Avoiding Private Foundation 507(c) Termination Tax Means Less Pain for the Gain
Becky Farr Seidel of the Leaffer Law Group wrote a great piece recently for Bloomberg BNA’s Estates, Gifts and Trusts Journal addressing issues in terminating private foundations. Here are some salient points, and you can read the entire article here.
Unlike other 501(c)(3) entities, private foundations are subject to additional stringent regulations under Chapter 42 of the Code. For that reason, organizations that begin as private foundations may wish to terminate that status in the future.
Section 507(c) imposes a termination tax equal to the lesser of 100% of (1) the foundation’s net assets, or (2) all income, estate, and gift tax benefits received by the foundation and its substantial contributors when a foundation terminates its private foundation status either (1) involuntarily, where there have been willful, repeated violations of the private foundation rules; or (2) voluntarily, by notifying the IRS of its intent to terminate, setting forth the amount of the tax due.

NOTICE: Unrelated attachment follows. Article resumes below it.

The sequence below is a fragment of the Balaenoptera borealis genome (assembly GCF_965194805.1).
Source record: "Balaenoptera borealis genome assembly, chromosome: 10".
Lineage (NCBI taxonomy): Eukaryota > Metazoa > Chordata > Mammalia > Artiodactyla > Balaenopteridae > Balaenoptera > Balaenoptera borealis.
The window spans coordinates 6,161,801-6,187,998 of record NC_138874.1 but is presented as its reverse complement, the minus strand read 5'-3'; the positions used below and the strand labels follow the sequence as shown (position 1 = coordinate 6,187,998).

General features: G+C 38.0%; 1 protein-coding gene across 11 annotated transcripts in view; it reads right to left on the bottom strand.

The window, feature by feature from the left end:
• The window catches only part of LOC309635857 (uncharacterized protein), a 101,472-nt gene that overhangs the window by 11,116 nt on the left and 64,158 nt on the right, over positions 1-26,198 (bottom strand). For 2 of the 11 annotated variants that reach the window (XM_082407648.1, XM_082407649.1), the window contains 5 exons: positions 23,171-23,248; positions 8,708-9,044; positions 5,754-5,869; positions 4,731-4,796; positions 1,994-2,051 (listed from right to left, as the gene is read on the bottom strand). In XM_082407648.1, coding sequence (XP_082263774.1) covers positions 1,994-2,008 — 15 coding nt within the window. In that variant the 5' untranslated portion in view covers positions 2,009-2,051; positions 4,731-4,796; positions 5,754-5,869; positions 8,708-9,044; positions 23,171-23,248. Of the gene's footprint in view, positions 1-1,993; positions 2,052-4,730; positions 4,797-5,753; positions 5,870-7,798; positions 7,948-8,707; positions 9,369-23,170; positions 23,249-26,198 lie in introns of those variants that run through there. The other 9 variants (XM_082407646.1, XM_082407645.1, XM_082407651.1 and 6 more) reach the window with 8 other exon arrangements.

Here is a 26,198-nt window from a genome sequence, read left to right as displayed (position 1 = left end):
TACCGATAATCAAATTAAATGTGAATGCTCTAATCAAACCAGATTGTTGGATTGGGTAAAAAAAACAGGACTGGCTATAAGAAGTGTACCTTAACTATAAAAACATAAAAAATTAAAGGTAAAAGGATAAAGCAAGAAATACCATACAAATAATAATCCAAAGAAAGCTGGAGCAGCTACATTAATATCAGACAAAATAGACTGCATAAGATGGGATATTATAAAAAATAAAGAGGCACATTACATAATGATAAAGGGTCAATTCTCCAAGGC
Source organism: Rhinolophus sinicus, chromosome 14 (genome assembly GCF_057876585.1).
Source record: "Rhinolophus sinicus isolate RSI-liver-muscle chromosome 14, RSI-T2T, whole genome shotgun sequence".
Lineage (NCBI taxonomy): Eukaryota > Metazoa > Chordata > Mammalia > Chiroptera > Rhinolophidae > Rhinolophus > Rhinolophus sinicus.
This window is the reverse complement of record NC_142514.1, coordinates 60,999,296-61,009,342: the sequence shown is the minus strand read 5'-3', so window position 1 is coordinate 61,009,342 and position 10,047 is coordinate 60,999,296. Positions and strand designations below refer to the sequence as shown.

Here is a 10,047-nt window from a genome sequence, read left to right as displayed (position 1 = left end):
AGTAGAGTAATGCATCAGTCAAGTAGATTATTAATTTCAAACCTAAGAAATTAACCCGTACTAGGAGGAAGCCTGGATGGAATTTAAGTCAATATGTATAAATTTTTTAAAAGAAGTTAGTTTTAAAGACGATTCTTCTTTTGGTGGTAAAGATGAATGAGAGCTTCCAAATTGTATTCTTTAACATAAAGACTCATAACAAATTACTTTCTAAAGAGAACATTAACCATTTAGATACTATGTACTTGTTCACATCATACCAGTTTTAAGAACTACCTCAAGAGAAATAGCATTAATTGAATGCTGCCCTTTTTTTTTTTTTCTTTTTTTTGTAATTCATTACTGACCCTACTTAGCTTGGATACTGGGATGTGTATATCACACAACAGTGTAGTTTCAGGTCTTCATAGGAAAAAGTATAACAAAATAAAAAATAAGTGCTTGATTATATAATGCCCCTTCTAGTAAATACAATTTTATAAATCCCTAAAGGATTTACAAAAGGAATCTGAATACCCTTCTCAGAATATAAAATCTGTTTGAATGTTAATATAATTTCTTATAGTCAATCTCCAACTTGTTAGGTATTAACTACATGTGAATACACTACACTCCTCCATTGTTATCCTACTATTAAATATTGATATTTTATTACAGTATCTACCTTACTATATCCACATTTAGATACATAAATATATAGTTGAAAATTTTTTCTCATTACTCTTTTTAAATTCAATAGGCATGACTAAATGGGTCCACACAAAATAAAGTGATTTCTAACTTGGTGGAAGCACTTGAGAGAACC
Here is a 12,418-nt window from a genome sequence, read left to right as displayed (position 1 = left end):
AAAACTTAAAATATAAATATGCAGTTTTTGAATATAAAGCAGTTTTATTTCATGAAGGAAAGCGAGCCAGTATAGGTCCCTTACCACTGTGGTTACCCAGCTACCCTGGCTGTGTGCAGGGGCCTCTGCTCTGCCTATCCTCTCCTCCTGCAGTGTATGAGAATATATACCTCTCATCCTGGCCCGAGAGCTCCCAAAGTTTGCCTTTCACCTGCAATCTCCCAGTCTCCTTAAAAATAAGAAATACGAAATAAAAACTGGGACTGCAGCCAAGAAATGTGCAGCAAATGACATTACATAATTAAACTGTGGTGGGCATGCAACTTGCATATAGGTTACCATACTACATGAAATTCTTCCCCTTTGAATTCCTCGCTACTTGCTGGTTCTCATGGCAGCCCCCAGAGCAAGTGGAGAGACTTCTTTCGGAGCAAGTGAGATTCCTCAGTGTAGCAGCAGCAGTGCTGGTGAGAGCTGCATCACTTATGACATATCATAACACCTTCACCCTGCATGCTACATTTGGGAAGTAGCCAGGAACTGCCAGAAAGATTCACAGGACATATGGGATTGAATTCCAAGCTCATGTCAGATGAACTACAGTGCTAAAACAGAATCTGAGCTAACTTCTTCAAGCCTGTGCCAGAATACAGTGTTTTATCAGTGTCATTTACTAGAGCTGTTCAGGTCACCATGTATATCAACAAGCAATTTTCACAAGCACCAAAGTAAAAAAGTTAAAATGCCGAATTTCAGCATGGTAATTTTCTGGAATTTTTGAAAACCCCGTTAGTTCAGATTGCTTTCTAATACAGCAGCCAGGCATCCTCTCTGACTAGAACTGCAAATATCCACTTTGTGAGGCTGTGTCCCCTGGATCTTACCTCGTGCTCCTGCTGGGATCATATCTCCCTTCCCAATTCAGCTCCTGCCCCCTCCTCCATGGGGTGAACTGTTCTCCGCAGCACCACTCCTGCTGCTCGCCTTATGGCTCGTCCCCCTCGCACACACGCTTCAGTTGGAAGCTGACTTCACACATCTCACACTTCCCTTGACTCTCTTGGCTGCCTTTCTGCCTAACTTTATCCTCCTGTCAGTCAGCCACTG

There are ways to terminate without paying the tax. All of the net assets can be transferred to an institutional charity such as: a hospital, church, or school, which gets public charity status by virtue of the nature of their activities. The net assets can also be transferred to a publicly supported charity, as long as it meets one of two public support tests demonstrating that a substantial amount of support comes from the general public. Such transferee charity must have been in existence for a continuous period of at least 60 calendar months immediately preceding the distribution. A transfer to a donor advised fund held by a sponsoring organization that qualifies under Section 170(b)(1)(A)(vi) is also permissible without a termination tax.